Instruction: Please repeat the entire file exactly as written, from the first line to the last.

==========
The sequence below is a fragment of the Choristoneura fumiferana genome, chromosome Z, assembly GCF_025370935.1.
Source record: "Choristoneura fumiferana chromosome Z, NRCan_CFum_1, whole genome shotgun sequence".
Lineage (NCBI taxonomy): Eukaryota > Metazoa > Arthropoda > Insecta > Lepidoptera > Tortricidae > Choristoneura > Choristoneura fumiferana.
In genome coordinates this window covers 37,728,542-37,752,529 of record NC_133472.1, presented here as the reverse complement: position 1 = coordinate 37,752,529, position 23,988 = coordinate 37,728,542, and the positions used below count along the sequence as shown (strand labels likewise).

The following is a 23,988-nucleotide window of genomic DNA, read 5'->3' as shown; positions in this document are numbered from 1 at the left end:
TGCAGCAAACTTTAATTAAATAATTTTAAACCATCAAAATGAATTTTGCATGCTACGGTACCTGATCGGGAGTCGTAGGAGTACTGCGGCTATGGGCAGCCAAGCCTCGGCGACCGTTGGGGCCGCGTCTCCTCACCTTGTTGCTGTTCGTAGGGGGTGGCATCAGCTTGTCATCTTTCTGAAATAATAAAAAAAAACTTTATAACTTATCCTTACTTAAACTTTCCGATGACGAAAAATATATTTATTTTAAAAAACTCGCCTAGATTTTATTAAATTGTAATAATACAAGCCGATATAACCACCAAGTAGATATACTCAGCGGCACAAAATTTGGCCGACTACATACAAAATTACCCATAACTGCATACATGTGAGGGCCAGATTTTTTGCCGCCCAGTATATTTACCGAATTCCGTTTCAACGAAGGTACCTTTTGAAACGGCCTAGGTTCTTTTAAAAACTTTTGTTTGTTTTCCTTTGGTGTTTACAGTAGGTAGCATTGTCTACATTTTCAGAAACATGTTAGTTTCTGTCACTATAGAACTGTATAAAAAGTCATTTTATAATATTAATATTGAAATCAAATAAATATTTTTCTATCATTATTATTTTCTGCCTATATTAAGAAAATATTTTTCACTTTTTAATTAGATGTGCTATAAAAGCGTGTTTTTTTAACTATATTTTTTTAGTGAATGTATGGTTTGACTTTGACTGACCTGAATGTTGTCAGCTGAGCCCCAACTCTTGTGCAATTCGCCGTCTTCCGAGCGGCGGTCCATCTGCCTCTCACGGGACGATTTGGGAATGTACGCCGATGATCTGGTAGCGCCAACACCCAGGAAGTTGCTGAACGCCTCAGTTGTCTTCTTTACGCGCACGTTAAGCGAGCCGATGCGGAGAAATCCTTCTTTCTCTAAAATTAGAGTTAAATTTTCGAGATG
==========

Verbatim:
The sequence below is a fragment of the Choristoneura fumiferana genome, chromosome Z, assembly GCF_025370935.1.
Source record: "Choristoneura fumiferana chromosome Z, NRCan_CFum_1, whole genome shotgun sequence".
Lineage (NCBI taxonomy): Eukaryota > Metazoa > Arthropoda > Insecta > Lepidoptera > Tortricidae > Choristoneura > Choristoneura fumiferana.
In genome coordinates this window covers 37,728,542-37,752,529 of record NC_133472.1, presented here as the reverse complement: position 1 = coordinate 37,752,529, position 23,988 = coordinate 37,728,542, and the positions used below count along the sequence as shown (strand labels likewise).

The following is a 23,988-nucleotide window of genomic DNA, read 5'->3' as shown; positions in this document are numbered from 1 at the left end:
TGCAGCAAACTTTAATTAAATAATTTTAAACCATCAAAATGAATTTTGCATGCTACGGTACCTGATCGGGAGTCGTAGGAGTACTGCGGCTATGGGCAGCCAAGCCTCGGCGACCGTTGGGGCCGCGTCTCCTCACCTTGTTGCTGTTCGTAGGGGGTGGCATCAGCTTGTCATCTTTCTGAAATAATAAAAAAAAACTTTATAACTTATCCTTACTTAAACTTTCCGATGACGAAAAATATATTTATTTTAAAAAACTCGCCTAGATTTTATTAAATTGTAATAATACAAGCCGATATAACCACCAAGTAGATATACTCAGCGGCACAAAATTTGGCCGACTACATACAAAATTACCCATAACTGCATACATGTGAGGGCCAGATTTTTTGCCGCCCAGTATATTTACCGAATTCCGTTTCAACGAAGGTACCTTTTGAAACGGCCTAGGTTCTTTTAAAAACTTTTGTTTGTTTTCCTTTGGTGTTTACAGTAGGTAGCATTGTCTACATTTTCAGAAACATGTTAGTTTCTGTCACTATAGAACTGTATAAAAAGTCATTTTATAATATTAATATTGAAATCAAATAAATATTTTTCTATCATTATTATTTTCTGCCTATATTAAGAAAATATTTTTCACTTTTTAATTAGATGTGCTATAAAAGCGTGTTTTTTTAACTATATTTTTTTAGTGAATGTATGGTTTGACTTTGACTGACCTGAATGTTGTCAGCTGAGCCCCAACTCTTGTGCAATTCGCCGTCTTCCGAGCGGCGGTCCATCTGCCTCTCACGGGACGATTTGGGAATGTACGCCGATGATCTGGTAGCGCCAACACCCAGGAAGTTGCTGAACGCCTCAGTTGTCTTCTTTACGCGCACGTTAAGCGAGCCGATGCGGAGAAATCCTTCTTTCTCTAAAATTAGAGTTAAATTTTCGAGATG